General comment on the season: We are leaving Milan invigorated and energized for what’s to come for the men’s customer this upcoming spring. Throughout the week, designers showcased a strong product offering that will empower a life of self-expression for everyone, which we believe will translate through our own buys.
Raphael Deray, buyer men ready-to-wear luxury and designers for retail and e-commerce at Printemps
Favorite collections: Prada and JW Anderson were my favorites. The first one had a strong nostalgic vibe with very short-shorts, slim tailoring, leather and denim full outfits. It all looked very simple but the details and colors were amazing! JW Anderson was more of an art performance rather than a clothes presentation, and it was great. Also loved the Our Legacy look book.

Best presentation concept: JW Anderson, no doubts. We got to see some looks before the show even started with models as statues at the entrance in a theatrical way. The show was also amazing with art pieces rather than clothes to, in my opinion, address modern subjects. Jonathan looked at the influence of youth culture with the BMX and skateboarding, overconsumption with the bar codes, COVID-19 over the last years with the QR code knit and more.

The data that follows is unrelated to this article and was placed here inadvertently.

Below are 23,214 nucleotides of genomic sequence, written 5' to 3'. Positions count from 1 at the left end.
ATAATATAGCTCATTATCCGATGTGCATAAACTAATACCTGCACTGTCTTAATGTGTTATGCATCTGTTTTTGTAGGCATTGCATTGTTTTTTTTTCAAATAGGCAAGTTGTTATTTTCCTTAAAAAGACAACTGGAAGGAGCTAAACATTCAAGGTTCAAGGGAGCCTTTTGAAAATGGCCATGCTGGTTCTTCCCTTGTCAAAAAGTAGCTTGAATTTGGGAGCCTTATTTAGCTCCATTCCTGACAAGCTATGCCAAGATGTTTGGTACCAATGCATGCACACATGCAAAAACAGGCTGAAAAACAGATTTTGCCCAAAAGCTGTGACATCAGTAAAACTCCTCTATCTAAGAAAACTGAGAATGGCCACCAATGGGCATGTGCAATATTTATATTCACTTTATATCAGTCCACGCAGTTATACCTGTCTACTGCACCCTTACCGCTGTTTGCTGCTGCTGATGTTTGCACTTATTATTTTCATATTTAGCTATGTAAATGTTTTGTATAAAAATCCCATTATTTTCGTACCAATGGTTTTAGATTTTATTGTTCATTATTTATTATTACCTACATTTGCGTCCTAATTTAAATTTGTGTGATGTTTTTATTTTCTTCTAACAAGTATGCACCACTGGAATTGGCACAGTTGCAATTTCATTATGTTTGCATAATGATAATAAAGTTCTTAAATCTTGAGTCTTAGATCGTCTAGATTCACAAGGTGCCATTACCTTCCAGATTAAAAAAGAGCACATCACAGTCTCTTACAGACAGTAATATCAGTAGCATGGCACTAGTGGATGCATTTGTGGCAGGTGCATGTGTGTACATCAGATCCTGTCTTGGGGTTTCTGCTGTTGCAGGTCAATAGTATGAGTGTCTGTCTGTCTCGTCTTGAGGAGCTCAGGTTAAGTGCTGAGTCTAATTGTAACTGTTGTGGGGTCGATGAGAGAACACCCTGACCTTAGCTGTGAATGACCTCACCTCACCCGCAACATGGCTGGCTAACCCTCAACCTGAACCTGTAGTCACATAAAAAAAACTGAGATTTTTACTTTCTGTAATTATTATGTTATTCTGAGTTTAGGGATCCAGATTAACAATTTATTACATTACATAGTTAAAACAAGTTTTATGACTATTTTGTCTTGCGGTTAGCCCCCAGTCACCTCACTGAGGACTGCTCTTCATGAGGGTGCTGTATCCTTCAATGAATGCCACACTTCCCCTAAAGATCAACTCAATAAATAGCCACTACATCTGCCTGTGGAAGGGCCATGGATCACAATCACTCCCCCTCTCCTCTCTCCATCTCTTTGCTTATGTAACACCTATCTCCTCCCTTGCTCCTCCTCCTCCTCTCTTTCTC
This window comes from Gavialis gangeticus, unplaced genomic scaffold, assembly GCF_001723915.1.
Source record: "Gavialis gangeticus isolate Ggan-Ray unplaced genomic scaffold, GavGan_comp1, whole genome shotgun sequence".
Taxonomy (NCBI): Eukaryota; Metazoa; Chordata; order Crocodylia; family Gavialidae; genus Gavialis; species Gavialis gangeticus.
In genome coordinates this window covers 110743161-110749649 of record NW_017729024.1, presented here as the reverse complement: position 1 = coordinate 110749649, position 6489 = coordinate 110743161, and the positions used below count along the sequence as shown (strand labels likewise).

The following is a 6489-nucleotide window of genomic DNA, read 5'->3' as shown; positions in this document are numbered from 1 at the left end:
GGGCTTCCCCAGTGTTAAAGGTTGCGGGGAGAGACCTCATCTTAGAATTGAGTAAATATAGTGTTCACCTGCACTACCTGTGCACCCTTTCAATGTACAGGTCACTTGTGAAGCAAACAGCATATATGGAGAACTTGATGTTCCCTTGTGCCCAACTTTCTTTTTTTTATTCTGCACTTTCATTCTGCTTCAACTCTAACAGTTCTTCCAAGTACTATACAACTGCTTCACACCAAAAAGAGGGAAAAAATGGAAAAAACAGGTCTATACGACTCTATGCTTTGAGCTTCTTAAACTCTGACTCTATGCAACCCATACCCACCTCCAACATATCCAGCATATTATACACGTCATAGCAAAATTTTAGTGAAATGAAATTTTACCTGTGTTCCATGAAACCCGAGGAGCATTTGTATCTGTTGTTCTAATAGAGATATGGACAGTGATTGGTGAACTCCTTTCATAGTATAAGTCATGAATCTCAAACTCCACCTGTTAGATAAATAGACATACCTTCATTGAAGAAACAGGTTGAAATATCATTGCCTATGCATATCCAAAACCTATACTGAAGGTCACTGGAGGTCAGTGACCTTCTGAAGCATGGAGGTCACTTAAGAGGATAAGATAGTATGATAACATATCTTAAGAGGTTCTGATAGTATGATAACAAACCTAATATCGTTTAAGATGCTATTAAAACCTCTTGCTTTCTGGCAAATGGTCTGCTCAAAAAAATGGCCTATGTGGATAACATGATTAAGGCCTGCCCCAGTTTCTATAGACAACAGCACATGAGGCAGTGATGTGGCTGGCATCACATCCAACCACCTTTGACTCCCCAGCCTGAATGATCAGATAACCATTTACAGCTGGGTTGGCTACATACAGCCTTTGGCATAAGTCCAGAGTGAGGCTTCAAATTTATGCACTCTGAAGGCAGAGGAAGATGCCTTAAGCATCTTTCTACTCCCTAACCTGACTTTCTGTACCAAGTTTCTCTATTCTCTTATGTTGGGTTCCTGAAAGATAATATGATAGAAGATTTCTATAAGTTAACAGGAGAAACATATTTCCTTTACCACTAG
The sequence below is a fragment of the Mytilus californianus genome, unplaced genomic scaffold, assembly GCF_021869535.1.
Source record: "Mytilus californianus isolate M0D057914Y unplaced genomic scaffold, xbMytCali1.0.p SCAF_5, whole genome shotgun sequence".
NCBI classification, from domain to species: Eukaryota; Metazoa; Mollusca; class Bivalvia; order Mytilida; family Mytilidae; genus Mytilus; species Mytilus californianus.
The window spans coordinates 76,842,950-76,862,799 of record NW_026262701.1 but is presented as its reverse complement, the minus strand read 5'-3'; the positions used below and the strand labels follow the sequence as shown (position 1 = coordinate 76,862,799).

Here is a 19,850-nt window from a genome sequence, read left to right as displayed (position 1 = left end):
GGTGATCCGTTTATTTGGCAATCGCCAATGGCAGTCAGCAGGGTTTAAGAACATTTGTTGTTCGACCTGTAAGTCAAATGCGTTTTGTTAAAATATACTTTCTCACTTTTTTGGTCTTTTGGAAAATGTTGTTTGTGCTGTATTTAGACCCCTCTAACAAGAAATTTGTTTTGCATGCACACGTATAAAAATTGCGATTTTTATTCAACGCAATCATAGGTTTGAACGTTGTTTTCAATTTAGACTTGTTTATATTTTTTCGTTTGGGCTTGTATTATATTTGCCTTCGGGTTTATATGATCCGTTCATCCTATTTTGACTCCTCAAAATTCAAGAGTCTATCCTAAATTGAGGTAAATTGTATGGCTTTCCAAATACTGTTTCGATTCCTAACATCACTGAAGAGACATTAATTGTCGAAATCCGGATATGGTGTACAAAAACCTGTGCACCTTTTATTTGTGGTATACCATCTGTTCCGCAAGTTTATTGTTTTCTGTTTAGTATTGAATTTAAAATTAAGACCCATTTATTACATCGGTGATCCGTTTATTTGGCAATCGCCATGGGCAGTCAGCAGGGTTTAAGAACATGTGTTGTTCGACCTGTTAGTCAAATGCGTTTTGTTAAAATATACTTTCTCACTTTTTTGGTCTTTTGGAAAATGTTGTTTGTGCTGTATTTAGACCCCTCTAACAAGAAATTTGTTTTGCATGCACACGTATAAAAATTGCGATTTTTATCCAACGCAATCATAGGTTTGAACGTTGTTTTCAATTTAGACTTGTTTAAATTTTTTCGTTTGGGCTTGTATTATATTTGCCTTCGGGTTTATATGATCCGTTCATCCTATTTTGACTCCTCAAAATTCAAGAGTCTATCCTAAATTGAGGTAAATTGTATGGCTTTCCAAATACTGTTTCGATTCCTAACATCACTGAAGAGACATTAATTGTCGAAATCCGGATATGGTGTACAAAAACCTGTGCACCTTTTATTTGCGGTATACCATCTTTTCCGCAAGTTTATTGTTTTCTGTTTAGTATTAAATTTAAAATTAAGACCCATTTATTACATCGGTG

Trendspotting: Definitely a big trend on pieces that expose the body. Almost every collection had several see-through pieces or cutouts making the hips/chest visible. Versace, 1017 Alyx 9SM, JW Anderson, Etro, Dolce & Gabbana…all of them. Leather was also trendy with loads of full looks, trousers, jackets. Finally, pop colors with some touches of neon yellow, sky blue, deep pink.
Must-have item: Feet jewelry (thanks Etro) for this summer and Santiags (thanks Prada)!
Budgets: Up! Not only because we are optimistic after COVID-19, but because cost and prices went up as well.
Simon Longland, head of menswear at Harrods
Favorite collections: Fendi’s denim hues laid the base for an impactful color story throughout and only enhanced the sporty and relaxed feel. This aesthetic extended into touches of tailoring, textured fabrics and accessories and head-to-toe coordinated looks ensured this collection was a roaring success. A monumental Etro show to celebrate the final collection of Kean Etro as creative director, after a triumphant 30 years at the helm. A celebration of print, embroidery and fabrication that epitomizes Etro, and makes you long to be on a sun-soaked holiday in the Mediterranean — the coastal holiday wardrobe perfected! Zegna, a real standout for me in in the schedule; a collection full of modern sophistication and clean style, from pared-back tailoring in rich fabrics to more casual, athletic aesthetics.
Best presentation concept: The location and the collection played equal parts in ensuring Zegna had the standout presentation of the week. The rooftop of their historic headquarters and picturesque mountain-scape surroundings set the scene for a truly elevated and elegant collection.